The EFI is an interface between the firmware, hardware, and operating systems in for example an Itanium 2-based system. The EFI shell is a command-line interface that can provide basic access to the system and to the hard drives for operating system installation, maintenance and for system startup. In addition, the EFI can recognize the MBR storage devices. Typically, the subject invention can mitigate requirement of embedding in the firmware an ability to understand the employed proprietary format, and enabling encapsulation of the GPT partition to programmatically access the data in raw format. As such, third part vendors can employ proprietary data recovery software to access the raw data in case of malfunction of an associated RAID adapter.
Moreover to provide support for MBR, the EFI introduces the disk partitioning structure of the GUID Partition Table, which in accordance with an aspect of the subject invention can store a RAID format 102 as part of such GUID Partition Table 104. Typically, the GPT can support volumes up to 18 exabytes in size, wherein 128 partitions can be created per disk. Such disks partitioned according to the GPT standard can have redundant primary and backup partition tables for improved partition data structure integrity.
The data recovery component 101 can function as restoration application software, which provides a so-called disaster recovery (DR) solution. Such enables a data array system to be restored in an expedited manner to a state which existed before a disaster occurred. Additionally, the data recovery component 101 restores data in the absence of a hardware Redundant Array of Independent (or Inexpensive) Disks (RAID) adapter, by encapsulating a RAID format 102 by using a Globally Unique Identifier (GUID) Partition Table (GPT) 104. Moreover, proper data recovery operation can be implemented, wherein current OS and future adapters having coded definitions of the partitions can be employed.
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Accordingly, the GPT partition table can appropriately mark the RAID as an “in-use” area, to prevent OS failures and to facilitate data recovery techniques. Such GPT partition table 104 permits referencing an encapsulation of a RAID format 102, instead of typically applying a proprietary format to the entirety of a disk drive.
Enabling a programmatic access to the data in raw format via the encapsulation of the subject invention, mitigates a requirement of embedding in the firmware an ability to understand the employed proprietary format and lowers the associated costs. As such, third party vendors can employ proprietary data recovery software to access the raw data in case of malfunction of an associated RAID adapter.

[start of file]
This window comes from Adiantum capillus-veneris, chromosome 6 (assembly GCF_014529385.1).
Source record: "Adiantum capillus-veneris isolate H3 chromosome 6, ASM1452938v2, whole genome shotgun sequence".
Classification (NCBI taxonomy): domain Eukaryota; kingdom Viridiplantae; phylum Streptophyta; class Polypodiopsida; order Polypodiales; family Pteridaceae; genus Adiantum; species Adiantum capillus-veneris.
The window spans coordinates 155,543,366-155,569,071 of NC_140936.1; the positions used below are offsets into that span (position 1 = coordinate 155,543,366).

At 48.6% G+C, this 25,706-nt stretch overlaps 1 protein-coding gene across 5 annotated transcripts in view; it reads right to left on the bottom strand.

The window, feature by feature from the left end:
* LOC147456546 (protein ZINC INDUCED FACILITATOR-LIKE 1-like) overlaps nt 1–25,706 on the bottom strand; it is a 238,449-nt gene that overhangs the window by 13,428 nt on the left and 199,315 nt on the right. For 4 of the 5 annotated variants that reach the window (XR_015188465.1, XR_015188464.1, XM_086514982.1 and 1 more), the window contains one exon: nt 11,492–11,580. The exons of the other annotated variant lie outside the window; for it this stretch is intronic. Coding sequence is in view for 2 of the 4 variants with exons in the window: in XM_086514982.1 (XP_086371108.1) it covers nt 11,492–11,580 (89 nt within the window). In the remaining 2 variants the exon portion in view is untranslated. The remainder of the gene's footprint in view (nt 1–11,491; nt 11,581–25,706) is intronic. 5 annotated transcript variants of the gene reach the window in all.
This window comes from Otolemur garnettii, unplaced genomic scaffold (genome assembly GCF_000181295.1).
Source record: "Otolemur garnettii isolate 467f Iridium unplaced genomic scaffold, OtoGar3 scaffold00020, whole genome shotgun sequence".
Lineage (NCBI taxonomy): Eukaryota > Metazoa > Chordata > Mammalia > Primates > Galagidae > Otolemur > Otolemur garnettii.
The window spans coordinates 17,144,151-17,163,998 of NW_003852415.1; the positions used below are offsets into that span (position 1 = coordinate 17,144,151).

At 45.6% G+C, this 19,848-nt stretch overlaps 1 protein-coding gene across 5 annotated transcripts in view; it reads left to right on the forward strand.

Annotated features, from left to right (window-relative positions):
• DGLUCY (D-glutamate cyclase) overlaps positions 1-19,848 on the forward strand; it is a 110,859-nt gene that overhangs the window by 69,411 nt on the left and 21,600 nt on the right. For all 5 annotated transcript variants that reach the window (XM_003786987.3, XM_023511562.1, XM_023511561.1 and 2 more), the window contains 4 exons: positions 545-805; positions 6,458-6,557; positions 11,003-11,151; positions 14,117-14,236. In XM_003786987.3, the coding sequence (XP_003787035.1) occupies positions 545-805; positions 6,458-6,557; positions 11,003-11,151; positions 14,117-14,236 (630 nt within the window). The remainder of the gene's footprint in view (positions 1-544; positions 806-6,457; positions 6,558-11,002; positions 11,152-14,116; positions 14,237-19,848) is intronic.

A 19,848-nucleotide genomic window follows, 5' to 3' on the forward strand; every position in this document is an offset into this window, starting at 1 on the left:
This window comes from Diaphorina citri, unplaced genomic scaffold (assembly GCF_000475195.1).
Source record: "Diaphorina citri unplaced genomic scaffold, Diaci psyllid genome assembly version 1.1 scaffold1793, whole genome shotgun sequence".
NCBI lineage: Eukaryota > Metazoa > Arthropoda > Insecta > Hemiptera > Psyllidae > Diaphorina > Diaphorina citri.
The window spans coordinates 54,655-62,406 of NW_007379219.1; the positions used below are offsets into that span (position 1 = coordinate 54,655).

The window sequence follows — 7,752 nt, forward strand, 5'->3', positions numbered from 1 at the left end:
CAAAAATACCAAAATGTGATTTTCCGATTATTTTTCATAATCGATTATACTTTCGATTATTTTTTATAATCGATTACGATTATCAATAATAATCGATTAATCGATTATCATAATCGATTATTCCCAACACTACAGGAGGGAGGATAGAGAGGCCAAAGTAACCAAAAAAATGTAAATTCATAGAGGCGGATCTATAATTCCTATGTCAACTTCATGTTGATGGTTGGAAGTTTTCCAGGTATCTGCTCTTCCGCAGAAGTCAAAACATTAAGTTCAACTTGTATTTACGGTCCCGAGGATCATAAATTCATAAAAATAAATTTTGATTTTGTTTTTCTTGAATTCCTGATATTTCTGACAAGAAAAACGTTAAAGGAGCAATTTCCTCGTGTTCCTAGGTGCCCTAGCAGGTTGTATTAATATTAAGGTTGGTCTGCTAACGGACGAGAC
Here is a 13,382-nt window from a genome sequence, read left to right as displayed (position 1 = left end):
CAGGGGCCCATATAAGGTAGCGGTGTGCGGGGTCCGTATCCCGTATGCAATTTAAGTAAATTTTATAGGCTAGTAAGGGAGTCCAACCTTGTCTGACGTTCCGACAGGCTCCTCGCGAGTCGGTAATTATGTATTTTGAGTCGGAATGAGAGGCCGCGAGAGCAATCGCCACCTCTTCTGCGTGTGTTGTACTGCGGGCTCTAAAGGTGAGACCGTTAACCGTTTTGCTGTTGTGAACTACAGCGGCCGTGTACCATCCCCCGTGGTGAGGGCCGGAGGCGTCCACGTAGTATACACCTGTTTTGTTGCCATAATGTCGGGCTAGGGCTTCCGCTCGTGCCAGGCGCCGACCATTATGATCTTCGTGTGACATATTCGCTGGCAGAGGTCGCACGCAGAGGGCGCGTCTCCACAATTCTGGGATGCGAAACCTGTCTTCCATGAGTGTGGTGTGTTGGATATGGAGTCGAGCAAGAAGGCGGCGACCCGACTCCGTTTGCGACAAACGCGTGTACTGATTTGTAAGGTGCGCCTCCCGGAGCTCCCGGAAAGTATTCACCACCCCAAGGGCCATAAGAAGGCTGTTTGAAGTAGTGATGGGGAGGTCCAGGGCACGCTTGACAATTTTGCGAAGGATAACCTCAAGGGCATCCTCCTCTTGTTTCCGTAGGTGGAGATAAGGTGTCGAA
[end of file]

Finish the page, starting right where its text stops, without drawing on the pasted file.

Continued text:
Typically, the RAID storage system 106 can incorporate both redundancy and a form of data interleaving, which distributes the data over all the data disks in the array. Redundancy can be usually in the form of an error correcting code, with simple parity schemes predominating. As such, data interleaving is usually in the form of data “striping” in which the data to be stored can be broken down into blocks called “stripe units”, which are then distributed across the data disks. A typical size of a stripe unit can for example be 8K to 64K Bytes. In general, a “stripe” is a group of corresponding stripe units, one stripe unit from each disk in the array. Thus, the “stripe size” is equal to the size of a stripe unit multiplied by the number of data disks in the array. The various RAID levels that can advantageously implement various aspects of the subject invention are briefly described below:
RAID-0 utilizes data striping, but does not use redundancy. RAID-0 has a lower cost than any other RAID level, and its write performance is very high because there is no writing of redundant information. Nonetheless, any single disk failure in the array can results in lost data.
On the other hand, RAID-1 employs mirroring in which identical data is stored on two disks, and is simple to implement in software. RAID-1 is also error correcting because complete recovery is possible from the failure of any one disk drive by simply switching to the drive that contains the duplicate copy of the data. After replacing the defective drive, the data on the duplicate drive can be recopied to the replacement drive. When servicing two or more requests to read data that is stored on the same disk, RAID-1 has a faster read rate than RAID-0 because one request can be serviced from the first disk, and the second request can be simultaneously serviced by the duplicate disk. Nonetheless RAID-1 can be more expensive because it can require two times the number of drives necessary to store the same data.
RAID-2 employs error correcting codes such as those found in error correcting semiconductor memory systems. Likewise, RAID-3 employs a separate parity disk to store error correcting parity information and a plurality of data disks that contain bit interleaved data information. Consequently, if a single data drive has failed, the contents of the failed drive can be easily reconstructed using the information from the “good” data drives plus the parity drive. Conceptually, the reconstruction of a specific bit of a failed drive could be accomplished by calculating the parity of the corresponding bit of each of the “good” drives, and then comparing it to the corresponding bit of the parity drive. For example, if the parity of the first bit of each of the “good” drives is a logical 0, and the first bit of the parity drive is a logical 1, then the first bit of the failed drive must have been a logical 1 (because the parity of the first bit of all the data drives must equal logical 1, in this example). Mathematically speaking, the data on the failed disk can be calculated by starting with the parity information from the parity drive and subtracting, modulo two, the corresponding information on the “good” data drives. If, on the other hand, the parity drive fails, parity is easily reconstructed from all the data drives.